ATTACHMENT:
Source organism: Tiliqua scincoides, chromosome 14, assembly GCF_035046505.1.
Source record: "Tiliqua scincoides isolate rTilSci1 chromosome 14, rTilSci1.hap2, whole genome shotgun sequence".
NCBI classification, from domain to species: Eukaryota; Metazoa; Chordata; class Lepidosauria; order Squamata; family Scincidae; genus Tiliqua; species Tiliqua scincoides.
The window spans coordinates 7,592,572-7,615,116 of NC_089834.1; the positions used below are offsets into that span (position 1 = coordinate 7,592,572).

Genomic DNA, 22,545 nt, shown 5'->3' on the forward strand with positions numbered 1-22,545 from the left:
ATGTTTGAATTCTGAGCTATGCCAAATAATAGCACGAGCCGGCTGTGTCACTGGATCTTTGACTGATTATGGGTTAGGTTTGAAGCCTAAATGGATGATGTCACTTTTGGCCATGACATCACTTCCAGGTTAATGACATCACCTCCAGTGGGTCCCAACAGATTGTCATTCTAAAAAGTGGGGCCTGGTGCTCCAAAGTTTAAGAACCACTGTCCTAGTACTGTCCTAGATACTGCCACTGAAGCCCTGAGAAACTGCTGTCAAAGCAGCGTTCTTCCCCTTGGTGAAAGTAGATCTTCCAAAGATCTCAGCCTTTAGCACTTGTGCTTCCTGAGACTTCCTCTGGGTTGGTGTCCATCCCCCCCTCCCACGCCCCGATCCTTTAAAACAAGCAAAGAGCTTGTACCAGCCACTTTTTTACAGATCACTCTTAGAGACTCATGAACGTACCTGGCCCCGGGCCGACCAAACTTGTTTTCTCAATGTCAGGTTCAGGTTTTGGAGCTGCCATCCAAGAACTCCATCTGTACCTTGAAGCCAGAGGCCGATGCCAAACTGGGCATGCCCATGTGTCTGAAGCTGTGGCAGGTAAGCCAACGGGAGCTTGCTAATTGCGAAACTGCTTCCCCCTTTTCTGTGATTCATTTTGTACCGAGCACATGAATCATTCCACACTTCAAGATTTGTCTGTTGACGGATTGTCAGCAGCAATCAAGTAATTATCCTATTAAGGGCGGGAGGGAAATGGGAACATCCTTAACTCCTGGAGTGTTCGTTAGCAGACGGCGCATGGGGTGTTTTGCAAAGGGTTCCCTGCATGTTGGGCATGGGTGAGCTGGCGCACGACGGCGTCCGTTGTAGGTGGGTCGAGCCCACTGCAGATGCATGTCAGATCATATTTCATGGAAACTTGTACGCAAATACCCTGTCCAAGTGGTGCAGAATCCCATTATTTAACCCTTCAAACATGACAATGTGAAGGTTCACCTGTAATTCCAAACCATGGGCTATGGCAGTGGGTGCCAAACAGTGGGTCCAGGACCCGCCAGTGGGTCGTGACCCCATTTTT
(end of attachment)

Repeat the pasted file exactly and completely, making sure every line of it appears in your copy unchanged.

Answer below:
Source organism: Tiliqua scincoides, chromosome 14, assembly GCF_035046505.1.
Source record: "Tiliqua scincoides isolate rTilSci1 chromosome 14, rTilSci1.hap2, whole genome shotgun sequence".
NCBI classification, from domain to species: Eukaryota; Metazoa; Chordata; class Lepidosauria; order Squamata; family Scincidae; genus Tiliqua; species Tiliqua scincoides.
The window spans coordinates 7,592,572-7,615,116 of NC_089834.1; the positions used below are offsets into that span (position 1 = coordinate 7,592,572).

Genomic DNA, 22,545 nt, shown 5'->3' on the forward strand with positions numbered 1-22,545 from the left:
ATGTTTGAATTCTGAGCTATGCCAAATAATAGCACGAGCCGGCTGTGTCACTGGATCTTTGACTGATTATGGGTTAGGTTTGAAGCCTAAATGGATGATGTCACTTTTGGCCATGACATCACTTCCAGGTTAATGACATCACCTCCAGTGGGTCCCAACAGATTGTCATTCTAAAAAGTGGGGCCTGGTGCTCCAAAGTTTAAGAACCACTGTCCTAGTACTGTCCTAGATACTGCCACTGAAGCCCTGAGAAACTGCTGTCAAAGCAGCGTTCTTCCCCTTGGTGAAAGTAGATCTTCCAAAGATCTCAGCCTTTAGCACTTGTGCTTCCTGAGACTTCCTCTGGGTTGGTGTCCATCCCCCCCTCCCACGCCCCGATCCTTTAAAACAAGCAAAGAGCTTGTACCAGCCACTTTTTTACAGATCACTCTTAGAGACTCATGAACGTACCTGGCCCCGGGCCGACCAAACTTGTTTTCTCAATGTCAGGTTCAGGTTTTGGAGCTGCCATCCAAGAACTCCATCTGTACCTTGAAGCCAGAGGCCGATGCCAAACTGGGCATGCCCATGTGTCTGAAGCTGTGGCAGGTAAGCCAACGGGAGCTTGCTAATTGCGAAACTGCTTCCCCCTTTTCTGTGATTCATTTTGTACCGAGCACATGAATCATTCCACACTTCAAGATTTGTCTGTTGACGGATTGTCAGCAGCAATCAAGTAATTATCCTATTAAGGGCGGGAGGGAAATGGGAACATCCTTAACTCCTGGAGTGTTCGTTAGCAGACGGCGCATGGGGTGTTTTGCAAAGGGTTCCCTGCATGTTGGGCATGGGTGAGCTGGCGCACGACGGCGTCCGTTGTAGGTGGGTCGAGCCCACTGCAGATGCATGTCAGATCATATTTCATGGAAACTTGTACGCAAATACCCTGTCCAAGTGGTGCAGAATCCCATTATTTAACCCTTCAAACATGACAATGTGAAGGTTCACCTGTAATTCCAAACCATGGGCTATGGCAGTGGGTGCCAAACAGTGGGTCCAGGACCCGCCAGTGGGTCGTGACCCCATTTTT